The human brain is often called science’s final frontier. Experts are still trying to fully uncover how our grey matter – a dense network of some 86 billion nerve cells – works to produce the most human of abilities – feelings, memory and consciousness.
But one point not up for debate among scientists is the claim that we “only use 10 percent of our brains.” “It’s a misunderstanding of how the human brain, or any mammalian brain for that matter, works,” says Tarek Samad, Head of Neurodegeneration Research at Pfizer’s Kendall Square Reseach site. In fact, depending on the activity, we employ 100 percent of our brains most of the time.
To get an idea of how active our minds are, consider this fact: the human brain accounts for about two to three percent of the body’s total weight but uses at least 20 percent of the body’s energy, says Samad. Nor is the brain a static organ, he adds. We can learn and store new information, because of the brain’s “plasticity,” its ability to change neural pathways.
A Persistent Falsehood
The myth dates as far back as the early 1900s, when prominent American psychologist William James argued with great optimism in his book “The Energies of Men,” that “We are making use of only a small part of our possible mental and physical resources.” Since then, self-help gurus and Hollywood films have taken the idea and run with it: Who wouldn’t want to tap into their 90 percent of unused brainpower?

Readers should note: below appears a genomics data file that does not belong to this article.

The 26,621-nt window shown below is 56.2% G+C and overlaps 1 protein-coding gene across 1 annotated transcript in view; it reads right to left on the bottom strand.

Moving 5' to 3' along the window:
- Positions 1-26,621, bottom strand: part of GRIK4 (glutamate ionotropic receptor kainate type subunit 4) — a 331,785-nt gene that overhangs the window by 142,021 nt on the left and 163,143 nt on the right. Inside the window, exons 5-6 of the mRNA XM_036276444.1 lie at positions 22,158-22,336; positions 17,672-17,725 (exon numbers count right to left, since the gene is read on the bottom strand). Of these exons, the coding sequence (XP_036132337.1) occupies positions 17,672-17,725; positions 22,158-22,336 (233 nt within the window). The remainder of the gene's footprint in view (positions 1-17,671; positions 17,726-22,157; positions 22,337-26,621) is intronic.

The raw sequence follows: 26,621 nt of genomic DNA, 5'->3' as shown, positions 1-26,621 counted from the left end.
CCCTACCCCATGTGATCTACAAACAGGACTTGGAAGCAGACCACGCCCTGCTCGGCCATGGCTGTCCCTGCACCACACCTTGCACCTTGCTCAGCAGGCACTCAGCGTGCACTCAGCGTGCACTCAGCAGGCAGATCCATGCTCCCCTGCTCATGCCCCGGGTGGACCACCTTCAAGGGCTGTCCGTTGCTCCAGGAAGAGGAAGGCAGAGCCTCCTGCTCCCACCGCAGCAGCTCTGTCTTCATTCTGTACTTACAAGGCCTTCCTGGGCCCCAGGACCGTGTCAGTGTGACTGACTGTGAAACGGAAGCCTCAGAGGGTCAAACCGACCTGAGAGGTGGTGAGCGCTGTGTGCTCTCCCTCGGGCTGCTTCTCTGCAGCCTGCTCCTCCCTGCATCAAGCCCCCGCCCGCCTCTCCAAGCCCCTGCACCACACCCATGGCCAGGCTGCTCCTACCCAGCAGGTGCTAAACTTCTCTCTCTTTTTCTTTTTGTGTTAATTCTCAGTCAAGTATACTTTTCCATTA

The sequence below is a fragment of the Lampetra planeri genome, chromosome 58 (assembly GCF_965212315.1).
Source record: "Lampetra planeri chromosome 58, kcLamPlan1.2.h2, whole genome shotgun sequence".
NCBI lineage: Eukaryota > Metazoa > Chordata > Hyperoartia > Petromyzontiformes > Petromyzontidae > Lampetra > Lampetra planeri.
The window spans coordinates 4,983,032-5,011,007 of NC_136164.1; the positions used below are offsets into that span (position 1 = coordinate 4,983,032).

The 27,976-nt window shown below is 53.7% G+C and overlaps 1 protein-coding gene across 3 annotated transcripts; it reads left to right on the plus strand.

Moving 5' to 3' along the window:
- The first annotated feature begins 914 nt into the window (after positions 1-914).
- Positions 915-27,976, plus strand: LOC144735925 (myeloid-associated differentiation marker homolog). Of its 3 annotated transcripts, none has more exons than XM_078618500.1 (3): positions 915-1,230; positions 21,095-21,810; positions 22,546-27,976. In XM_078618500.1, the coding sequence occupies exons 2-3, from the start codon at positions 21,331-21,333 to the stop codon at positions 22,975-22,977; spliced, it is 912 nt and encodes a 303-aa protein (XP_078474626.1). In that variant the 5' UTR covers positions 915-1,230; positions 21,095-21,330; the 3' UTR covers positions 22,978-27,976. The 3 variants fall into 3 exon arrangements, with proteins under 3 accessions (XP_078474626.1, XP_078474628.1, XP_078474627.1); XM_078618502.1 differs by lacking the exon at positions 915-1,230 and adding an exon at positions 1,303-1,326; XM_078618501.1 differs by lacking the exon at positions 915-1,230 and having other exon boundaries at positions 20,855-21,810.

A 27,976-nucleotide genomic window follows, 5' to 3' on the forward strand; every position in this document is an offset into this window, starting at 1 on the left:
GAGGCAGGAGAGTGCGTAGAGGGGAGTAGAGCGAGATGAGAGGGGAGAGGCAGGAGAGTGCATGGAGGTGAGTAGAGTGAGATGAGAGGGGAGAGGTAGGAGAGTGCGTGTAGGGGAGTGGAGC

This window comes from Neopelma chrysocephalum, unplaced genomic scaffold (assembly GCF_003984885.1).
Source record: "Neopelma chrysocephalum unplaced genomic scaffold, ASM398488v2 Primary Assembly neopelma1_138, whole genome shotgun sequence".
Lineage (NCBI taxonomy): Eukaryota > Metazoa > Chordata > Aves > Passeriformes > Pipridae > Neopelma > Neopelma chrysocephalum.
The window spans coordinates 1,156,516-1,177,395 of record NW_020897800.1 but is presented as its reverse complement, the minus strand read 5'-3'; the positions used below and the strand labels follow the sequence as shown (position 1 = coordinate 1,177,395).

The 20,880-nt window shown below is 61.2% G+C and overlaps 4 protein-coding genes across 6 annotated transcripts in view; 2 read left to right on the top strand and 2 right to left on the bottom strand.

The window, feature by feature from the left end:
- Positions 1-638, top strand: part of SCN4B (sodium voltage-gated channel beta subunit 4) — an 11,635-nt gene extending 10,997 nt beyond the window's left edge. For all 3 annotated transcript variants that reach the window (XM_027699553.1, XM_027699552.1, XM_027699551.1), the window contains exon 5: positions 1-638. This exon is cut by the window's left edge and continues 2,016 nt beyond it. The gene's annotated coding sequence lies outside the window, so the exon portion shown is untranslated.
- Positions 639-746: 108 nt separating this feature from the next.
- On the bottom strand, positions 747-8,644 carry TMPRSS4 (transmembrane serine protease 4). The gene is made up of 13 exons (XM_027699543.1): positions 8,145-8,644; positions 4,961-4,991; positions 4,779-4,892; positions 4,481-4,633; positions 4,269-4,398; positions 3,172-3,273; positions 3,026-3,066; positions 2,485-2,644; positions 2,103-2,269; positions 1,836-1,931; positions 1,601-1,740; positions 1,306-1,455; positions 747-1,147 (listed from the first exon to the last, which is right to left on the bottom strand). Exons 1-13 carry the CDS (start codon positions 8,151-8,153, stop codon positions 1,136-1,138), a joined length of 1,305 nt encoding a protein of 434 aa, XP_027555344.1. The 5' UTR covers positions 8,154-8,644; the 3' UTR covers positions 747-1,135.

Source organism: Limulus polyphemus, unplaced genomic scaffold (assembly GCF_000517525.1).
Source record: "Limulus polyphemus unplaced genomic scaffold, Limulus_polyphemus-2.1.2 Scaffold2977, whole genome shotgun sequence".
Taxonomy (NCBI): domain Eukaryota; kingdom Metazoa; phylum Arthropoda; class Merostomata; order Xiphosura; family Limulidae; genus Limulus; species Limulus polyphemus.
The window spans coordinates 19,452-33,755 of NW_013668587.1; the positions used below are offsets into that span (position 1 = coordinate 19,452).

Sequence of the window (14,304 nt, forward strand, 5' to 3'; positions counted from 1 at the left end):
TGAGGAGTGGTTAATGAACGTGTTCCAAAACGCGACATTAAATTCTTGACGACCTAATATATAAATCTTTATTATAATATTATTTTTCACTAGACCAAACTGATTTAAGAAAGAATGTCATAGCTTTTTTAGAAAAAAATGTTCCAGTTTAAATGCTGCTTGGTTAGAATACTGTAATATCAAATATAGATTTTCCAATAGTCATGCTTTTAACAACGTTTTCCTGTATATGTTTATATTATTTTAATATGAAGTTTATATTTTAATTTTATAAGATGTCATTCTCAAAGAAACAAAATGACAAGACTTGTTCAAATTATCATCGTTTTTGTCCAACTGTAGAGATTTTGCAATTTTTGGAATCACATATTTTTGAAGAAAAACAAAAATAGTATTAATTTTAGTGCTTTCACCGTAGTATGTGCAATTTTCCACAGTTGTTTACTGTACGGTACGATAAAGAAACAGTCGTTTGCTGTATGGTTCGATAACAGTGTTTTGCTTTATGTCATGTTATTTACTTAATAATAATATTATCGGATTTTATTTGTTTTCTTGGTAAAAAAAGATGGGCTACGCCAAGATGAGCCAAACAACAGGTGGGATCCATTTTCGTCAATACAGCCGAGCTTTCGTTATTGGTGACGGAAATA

Advances in brain imaging techniques – from functional MRIs to PET scans – provide evidence that there is not one dominant active area of the brain that does all the work, while the rest remains dormant. Brain imaging shows that our grey matter is made up of specialized regions that control everything from language and emotion to spatial perception and senses. And performing even the simplest of tasks, such as drinking a glass of water, requires active coordination within various regions of the brain. While not all neurons in the brain are actively “firing” at all times, research suggests that even the more “silent” neurons in the brain may play a necessary role.
Another way to debunk the myth is to look at outcomes from brain injuries. If only one small portion of the brain is necessary, then damage to the other 90 percent would go unnoticed. “It is obviously not the case,” says Samad. “In reality, there is not a single area of the brain that can be damaged without noticing some effect.”
“The brain is a highly efficient organ with complex circuity, naturally making it impossible for 90 percent of it to be sitting idle,” says Samad.